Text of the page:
Woman who hit mother and verbally abused police officer given mandatory treatment order

Singapore state courts (Yahoo News Singapore file photo)

A woman who punched her mother and yelled expletives at a police officer during a family row was sentenced to a two-year mandatory treatment order (MTO) on Wednesday (16 April).

Cheryl Sng Yu Qin, 33, earlier pleaded guilty to one count of causing hurt to her mother, one count of using abusive language on a public servant and one count of voluntarily obstructing a public servant. Five charges of a similar nature, including two counts of assaulting her 68-year-old father and 59-year-old and mother, were taken into consideration for her sentencing. 

An MTO is given to offenders with mental conditions which have contributed to the commitment of offences. Instead of a jail term, Sng will undergo psychiatric treatment for two years. 

On 11 May last year, Sng was arguing with her mother when her father called the police.

Staff Sergeant Ng Yong Shen Gerald and a partner later arrived at the flat where the family lived. As Ng approached Sng’s mother, Sng hit her mother on the back with her left hand.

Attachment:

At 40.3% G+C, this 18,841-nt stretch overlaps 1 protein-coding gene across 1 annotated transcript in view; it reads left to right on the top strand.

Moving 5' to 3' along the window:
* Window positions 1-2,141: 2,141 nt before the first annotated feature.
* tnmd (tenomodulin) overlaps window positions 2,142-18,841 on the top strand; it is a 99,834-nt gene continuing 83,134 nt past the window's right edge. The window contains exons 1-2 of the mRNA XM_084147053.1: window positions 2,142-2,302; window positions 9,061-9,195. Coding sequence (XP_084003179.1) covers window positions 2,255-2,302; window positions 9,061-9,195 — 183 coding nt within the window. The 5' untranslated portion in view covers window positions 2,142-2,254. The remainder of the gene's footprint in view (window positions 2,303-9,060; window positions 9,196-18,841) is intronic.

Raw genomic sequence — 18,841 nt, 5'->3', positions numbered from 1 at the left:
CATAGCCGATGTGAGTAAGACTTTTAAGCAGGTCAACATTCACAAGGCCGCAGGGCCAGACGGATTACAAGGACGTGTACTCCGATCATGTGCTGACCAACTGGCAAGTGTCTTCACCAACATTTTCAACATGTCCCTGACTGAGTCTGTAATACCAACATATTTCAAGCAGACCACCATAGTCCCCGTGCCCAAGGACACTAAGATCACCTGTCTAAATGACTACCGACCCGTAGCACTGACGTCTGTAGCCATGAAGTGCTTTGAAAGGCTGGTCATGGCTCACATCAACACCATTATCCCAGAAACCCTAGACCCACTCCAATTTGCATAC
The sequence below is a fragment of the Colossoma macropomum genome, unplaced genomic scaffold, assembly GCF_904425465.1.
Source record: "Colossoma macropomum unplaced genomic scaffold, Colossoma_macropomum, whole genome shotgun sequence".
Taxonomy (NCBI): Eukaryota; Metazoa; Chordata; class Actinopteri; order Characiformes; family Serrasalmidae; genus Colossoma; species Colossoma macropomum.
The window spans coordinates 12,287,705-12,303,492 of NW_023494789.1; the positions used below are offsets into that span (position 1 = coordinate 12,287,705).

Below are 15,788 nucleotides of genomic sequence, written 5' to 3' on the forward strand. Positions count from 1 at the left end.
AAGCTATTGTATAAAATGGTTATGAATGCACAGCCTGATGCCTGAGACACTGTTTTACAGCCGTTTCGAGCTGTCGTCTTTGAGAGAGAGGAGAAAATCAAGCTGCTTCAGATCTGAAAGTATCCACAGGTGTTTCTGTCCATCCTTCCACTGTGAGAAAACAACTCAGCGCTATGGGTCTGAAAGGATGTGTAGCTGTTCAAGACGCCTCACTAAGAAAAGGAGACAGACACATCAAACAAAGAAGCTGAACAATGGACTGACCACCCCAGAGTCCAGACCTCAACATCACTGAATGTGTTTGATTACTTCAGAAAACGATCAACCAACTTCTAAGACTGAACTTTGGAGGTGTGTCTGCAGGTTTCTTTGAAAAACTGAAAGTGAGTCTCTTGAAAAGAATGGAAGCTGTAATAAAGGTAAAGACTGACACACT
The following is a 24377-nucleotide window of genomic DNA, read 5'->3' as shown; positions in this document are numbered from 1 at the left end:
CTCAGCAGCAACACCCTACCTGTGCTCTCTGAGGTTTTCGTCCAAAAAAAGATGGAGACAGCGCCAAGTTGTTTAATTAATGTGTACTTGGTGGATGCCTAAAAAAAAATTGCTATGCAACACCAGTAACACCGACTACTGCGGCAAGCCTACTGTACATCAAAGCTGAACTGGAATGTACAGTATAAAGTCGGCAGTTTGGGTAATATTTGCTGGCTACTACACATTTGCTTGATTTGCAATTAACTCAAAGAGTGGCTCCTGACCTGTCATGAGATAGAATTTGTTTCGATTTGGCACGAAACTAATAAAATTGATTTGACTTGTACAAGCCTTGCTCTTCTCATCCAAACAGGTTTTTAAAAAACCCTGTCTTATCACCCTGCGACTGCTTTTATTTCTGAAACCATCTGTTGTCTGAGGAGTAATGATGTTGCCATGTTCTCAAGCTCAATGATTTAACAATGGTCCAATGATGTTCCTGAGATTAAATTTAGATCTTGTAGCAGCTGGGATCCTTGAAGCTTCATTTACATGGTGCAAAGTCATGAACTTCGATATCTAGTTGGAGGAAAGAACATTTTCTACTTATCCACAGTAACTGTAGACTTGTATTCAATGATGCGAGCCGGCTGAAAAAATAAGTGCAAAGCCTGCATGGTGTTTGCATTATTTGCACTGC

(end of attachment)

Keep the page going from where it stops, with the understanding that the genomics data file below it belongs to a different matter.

When Ng asked Sng what she was doing, the woman replied, “I am hitting my mom.” Ng tried to calm Sng down but she yelled expletives at him, telling him to “F*** off right now”. She also told Ng, “Sue me on the word ‘f***’ and see who wins.”

Ng asked Sng for her particulars but she refused to comply. Sng went to her room to cool down at the officer’s instructions.

Later, while Ng was recording a statement from Sng’s mother, Sng heard her mother reveal her particulars to the officer. Upset, she left her room, snatched the statement from Ng and tore it up.

Last month, Sng’s lawyer Muntaz Zainuddin asked the judge to call for an MTO suitability report, without revealing details of any mental condition.

For voluntarily causing hurt, Sng could have been jailed for up to two years and fined up to $5,000. For verbally abusing a police officer, she could have been jailed for up to a year and fined up to $5,000.